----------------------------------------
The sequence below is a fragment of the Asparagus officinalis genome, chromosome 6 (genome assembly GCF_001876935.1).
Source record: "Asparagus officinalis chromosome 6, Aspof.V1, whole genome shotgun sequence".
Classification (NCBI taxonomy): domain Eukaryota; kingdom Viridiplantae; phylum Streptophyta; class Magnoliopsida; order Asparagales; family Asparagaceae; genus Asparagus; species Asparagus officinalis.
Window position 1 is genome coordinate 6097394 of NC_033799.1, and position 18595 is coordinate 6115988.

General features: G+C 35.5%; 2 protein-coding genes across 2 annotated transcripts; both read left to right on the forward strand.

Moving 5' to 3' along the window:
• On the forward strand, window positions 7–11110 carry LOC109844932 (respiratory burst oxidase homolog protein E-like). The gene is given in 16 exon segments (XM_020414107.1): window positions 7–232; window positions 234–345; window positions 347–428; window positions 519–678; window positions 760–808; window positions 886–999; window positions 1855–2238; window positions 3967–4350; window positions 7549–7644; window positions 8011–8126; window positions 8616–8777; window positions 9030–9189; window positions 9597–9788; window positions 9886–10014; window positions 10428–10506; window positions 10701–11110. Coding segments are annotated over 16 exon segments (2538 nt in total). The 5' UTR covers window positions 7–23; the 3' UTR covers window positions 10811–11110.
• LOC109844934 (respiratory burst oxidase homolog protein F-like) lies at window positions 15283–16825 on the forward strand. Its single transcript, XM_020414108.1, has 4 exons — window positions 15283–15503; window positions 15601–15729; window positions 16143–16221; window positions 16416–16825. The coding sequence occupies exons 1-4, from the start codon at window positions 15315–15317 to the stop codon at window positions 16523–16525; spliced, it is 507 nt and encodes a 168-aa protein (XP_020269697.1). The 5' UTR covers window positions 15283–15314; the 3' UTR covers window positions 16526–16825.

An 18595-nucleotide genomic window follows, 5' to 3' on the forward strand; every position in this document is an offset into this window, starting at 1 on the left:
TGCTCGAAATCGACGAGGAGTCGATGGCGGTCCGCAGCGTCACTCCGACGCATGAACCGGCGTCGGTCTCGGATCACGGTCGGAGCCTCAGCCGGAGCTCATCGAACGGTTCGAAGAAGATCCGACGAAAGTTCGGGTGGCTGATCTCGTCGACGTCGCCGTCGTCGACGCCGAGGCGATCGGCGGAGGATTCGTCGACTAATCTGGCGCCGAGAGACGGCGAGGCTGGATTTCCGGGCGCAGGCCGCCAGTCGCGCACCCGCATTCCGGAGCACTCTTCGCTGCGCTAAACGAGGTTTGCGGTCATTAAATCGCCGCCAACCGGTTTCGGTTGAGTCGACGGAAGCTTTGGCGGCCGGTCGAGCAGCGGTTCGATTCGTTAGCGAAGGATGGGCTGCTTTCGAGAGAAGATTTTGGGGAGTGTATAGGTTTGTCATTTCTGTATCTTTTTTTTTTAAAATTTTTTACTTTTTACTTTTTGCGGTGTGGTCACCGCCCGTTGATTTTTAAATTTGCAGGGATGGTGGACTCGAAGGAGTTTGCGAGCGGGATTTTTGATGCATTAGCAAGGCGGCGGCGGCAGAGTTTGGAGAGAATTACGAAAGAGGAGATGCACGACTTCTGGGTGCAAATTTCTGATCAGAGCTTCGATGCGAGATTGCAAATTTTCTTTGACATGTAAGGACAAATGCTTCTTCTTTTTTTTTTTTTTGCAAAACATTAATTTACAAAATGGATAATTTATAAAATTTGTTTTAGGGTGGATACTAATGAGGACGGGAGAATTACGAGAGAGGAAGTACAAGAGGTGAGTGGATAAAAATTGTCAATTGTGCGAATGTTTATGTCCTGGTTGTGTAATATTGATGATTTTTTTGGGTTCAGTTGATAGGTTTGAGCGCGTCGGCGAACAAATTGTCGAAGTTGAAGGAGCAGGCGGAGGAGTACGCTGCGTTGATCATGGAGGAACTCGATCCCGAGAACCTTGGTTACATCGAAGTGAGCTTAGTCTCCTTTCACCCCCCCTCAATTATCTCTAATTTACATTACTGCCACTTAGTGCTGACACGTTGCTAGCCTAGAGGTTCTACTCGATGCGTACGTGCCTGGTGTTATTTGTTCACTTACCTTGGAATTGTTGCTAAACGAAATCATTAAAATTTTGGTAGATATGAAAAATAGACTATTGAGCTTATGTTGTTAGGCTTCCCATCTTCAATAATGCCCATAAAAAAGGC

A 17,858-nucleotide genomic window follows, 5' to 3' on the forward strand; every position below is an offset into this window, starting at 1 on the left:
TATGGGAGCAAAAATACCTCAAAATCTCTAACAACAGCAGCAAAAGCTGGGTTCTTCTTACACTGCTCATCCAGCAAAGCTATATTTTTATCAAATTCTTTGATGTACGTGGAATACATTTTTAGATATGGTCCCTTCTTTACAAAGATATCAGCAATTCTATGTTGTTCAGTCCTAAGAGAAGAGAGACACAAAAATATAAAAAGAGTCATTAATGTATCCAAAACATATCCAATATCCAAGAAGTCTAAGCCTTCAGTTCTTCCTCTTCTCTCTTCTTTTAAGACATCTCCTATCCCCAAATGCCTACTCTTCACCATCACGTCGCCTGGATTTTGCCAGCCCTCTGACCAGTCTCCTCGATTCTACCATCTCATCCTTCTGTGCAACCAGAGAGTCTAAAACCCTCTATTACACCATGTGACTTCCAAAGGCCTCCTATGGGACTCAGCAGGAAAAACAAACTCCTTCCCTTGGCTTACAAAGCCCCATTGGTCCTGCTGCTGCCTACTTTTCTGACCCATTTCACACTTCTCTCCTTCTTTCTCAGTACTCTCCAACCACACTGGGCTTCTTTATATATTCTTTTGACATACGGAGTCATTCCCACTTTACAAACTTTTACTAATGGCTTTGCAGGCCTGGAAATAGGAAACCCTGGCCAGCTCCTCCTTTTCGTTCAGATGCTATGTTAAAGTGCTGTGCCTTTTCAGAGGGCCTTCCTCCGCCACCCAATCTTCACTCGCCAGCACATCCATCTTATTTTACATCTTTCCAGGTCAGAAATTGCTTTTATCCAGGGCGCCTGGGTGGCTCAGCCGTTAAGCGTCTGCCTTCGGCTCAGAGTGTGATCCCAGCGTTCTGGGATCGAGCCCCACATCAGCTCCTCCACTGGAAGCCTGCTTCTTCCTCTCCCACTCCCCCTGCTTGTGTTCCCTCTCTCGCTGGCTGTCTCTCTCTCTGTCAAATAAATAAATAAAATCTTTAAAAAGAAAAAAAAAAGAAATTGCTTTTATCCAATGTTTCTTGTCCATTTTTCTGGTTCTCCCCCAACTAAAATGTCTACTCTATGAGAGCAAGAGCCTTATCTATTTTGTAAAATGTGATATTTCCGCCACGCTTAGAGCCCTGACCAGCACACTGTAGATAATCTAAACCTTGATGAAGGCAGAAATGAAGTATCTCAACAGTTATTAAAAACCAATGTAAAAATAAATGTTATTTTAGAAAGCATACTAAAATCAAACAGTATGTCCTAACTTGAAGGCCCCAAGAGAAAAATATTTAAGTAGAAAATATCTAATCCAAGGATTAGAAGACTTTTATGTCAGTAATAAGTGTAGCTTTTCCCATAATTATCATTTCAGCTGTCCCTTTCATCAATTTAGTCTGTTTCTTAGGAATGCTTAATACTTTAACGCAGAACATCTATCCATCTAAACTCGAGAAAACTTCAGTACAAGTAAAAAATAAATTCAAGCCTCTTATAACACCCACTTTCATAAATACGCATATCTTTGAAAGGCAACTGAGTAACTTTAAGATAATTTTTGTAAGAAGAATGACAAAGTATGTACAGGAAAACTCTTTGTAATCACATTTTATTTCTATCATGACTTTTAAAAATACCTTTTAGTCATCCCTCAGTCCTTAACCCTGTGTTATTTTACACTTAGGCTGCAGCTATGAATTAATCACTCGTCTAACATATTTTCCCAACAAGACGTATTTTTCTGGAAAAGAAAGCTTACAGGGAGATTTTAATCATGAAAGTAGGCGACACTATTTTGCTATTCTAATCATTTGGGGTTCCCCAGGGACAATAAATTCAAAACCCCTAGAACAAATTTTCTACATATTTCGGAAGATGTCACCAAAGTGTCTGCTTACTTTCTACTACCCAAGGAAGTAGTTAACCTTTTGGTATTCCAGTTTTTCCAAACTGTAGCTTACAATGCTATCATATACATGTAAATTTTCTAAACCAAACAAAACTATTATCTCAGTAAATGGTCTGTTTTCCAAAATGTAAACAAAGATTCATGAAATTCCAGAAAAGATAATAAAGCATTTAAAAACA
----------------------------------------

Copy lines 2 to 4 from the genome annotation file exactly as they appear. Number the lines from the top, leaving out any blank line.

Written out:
Source record: "Asparagus officinalis chromosome 6, Aspof.V1, whole genome shotgun sequence".
Classification (NCBI taxonomy): domain Eukaryota; kingdom Viridiplantae; phylum Streptophyta; class Magnoliopsida; order Asparagales; family Asparagaceae; genus Asparagus; species Asparagus officinalis.
Window position 1 is genome coordinate 6097394 of NC_033799.1, and position 18595 is coordinate 6115988.